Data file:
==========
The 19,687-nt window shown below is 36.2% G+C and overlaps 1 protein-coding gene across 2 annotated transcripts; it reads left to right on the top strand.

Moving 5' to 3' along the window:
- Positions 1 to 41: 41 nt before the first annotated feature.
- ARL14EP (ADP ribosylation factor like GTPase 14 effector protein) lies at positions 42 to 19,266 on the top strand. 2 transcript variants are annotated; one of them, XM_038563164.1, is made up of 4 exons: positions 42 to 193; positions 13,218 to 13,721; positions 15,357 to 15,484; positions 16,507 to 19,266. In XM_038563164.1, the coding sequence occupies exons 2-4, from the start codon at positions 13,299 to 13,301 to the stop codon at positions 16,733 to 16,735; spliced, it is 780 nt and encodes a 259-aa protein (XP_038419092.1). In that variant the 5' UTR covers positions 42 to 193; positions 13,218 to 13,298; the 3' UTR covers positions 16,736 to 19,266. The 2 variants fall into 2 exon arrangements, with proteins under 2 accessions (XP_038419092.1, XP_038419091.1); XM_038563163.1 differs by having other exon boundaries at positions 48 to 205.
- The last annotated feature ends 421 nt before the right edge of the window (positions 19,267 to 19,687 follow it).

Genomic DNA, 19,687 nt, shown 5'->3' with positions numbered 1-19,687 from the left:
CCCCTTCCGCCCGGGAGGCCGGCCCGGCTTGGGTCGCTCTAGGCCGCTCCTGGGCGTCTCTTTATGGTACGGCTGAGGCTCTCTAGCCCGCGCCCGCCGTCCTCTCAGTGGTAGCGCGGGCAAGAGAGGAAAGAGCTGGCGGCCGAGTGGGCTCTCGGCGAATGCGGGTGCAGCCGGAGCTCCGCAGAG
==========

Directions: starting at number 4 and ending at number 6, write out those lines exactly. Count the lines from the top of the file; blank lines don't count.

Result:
- ARL14EP (ADP ribosylation factor like GTPase 14 effector protein) lies at positions 42 to 19,266 on the top strand. 2 transcript variants are annotated; one of them, XM_038563164.1, is made up of 4 exons: positions 42 to 193; positions 13,218 to 13,721; positions 15,357 to 15,484; positions 16,507 to 19,266. In XM_038563164.1, the coding sequence occupies exons 2-4, from the start codon at positions 13,299 to 13,301 to the stop codon at positions 16,733 to 16,735; spliced, it is 780 nt and encodes a 259-aa protein (XP_038419092.1). In that variant the 5' UTR covers positions 42 to 193; positions 13,218 to 13,298; the 3' UTR covers positions 16,736 to 19,266. The 2 variants fall into 2 exon arrangements, with proteins under 2 accessions (XP_038419092.1, XP_038419091.1); XM_038563163.1 differs by having other exon boundaries at positions 48 to 205.
- The last annotated feature ends 421 nt before the right edge of the window (positions 19,267 to 19,687 follow it).

Genomic DNA, 19,687 nt, shown 5'->3' with positions numbered 1-19,687 from the left: